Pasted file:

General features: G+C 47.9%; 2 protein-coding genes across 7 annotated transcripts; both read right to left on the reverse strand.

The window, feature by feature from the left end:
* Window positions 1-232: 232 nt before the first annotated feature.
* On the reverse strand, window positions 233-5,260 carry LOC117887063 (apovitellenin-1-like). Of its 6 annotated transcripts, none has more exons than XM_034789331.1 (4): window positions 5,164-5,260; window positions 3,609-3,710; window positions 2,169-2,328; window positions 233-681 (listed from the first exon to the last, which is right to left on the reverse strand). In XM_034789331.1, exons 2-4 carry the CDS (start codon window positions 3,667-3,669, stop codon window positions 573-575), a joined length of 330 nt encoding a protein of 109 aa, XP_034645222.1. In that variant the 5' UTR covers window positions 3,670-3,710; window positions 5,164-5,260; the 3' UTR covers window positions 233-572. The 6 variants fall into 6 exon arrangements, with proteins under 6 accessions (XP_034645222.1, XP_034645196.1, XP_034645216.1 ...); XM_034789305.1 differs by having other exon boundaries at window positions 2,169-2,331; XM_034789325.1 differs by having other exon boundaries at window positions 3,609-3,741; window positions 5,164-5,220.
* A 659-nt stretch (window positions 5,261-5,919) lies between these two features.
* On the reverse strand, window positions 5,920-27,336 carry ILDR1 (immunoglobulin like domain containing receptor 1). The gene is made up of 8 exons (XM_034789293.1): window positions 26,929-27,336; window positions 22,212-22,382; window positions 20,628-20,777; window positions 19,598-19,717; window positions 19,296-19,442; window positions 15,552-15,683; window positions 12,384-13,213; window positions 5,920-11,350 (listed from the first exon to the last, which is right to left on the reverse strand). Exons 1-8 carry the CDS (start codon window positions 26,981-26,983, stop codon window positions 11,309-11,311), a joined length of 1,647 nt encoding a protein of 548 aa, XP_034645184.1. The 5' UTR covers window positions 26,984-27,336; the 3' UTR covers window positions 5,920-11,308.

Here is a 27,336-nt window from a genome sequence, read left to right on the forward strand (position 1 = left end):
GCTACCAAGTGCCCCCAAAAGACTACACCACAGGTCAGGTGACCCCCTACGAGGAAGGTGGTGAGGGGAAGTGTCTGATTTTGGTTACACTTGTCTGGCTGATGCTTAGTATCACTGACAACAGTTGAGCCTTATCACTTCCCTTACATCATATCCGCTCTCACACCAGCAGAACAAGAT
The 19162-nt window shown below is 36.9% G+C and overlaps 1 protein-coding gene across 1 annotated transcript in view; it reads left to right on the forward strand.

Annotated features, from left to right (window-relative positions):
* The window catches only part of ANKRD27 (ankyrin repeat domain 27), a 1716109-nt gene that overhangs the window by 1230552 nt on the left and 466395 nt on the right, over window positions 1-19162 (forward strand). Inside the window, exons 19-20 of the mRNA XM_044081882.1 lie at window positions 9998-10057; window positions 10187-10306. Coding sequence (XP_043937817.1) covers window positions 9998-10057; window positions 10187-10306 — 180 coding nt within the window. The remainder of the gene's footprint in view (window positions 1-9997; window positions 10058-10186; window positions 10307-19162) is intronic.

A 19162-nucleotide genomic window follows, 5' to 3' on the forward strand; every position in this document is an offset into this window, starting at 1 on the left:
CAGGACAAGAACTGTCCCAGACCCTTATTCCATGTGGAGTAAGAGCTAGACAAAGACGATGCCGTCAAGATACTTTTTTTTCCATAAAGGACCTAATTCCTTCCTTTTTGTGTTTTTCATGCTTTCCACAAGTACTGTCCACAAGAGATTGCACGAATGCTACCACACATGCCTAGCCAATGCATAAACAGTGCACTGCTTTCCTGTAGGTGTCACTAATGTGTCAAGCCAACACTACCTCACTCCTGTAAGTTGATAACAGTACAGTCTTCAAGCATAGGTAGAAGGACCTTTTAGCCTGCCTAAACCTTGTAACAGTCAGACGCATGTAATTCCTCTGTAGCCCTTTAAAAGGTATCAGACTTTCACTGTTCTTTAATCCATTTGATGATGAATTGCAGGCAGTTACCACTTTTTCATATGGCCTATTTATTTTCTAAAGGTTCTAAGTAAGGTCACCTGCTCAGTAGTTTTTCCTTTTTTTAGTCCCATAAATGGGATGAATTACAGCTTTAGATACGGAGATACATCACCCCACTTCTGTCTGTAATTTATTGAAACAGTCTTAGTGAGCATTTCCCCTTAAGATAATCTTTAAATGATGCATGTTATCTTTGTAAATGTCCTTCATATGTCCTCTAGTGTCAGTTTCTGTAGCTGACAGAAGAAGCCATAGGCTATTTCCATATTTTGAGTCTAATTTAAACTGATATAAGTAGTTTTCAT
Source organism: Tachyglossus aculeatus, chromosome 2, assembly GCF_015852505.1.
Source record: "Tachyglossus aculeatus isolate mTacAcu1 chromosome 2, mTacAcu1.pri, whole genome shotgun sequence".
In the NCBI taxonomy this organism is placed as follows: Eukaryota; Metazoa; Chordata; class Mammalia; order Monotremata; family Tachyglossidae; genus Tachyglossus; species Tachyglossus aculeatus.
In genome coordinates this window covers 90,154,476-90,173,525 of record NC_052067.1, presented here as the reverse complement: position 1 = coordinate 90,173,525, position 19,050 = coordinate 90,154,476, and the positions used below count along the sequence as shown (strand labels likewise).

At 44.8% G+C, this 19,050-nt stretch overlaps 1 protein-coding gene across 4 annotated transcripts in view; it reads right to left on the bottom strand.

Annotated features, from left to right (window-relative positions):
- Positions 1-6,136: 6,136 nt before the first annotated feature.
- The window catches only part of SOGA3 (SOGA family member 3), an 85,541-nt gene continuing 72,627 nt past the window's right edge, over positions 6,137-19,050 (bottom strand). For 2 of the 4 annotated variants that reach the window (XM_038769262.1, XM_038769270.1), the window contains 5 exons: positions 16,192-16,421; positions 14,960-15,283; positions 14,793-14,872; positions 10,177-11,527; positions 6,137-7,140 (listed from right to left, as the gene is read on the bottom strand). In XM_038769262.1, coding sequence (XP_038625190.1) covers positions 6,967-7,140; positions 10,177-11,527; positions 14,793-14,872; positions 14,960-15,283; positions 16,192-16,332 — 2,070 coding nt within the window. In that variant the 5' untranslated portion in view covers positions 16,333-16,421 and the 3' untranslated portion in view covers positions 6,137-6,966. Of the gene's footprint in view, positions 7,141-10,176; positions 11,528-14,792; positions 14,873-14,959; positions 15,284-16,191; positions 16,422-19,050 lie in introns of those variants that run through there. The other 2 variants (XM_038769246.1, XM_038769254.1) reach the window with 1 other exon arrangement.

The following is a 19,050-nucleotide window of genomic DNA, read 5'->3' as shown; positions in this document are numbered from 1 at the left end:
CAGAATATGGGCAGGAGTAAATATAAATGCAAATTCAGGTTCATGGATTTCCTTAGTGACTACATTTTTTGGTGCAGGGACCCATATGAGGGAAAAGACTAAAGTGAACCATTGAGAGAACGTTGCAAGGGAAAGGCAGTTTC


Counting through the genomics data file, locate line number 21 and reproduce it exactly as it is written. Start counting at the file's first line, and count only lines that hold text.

- The window catches only part of SOGA3 (SOGA family member 3), an 85,541-nt gene continuing 72,627 nt past the window's right edge, over positions 6,137-19,050 (bottom strand). For 2 of the 4 annotated variants that reach the window (XM_038769262.1, XM_038769270.1), the window contains 5 exons: positions 16,192-16,421; positions 14,960-15,283; positions 14,793-14,872; positions 10,177-11,527; positions 6,137-7,140 (listed from right to left, as the gene is read on the bottom strand). In XM_038769262.1, coding sequence (XP_038625190.1) covers positions 6,967-7,140; positions 10,177-11,527; positions 14,793-14,872; positions 14,960-15,283; positions 16,192-16,332 — 2,070 coding nt within the window. In that variant the 5' untranslated portion in view covers positions 16,333-16,421 and the 3' untranslated portion in view covers positions 6,137-6,966. Of the gene's footprint in view, positions 7,141-10,176; positions 11,528-14,792; positions 14,873-14,959; positions 15,284-16,191; positions 16,422-19,050 lie in introns of those variants that run through there. The other 2 variants (XM_038769246.1, XM_038769254.1) reach the window with 1 other exon arrangement.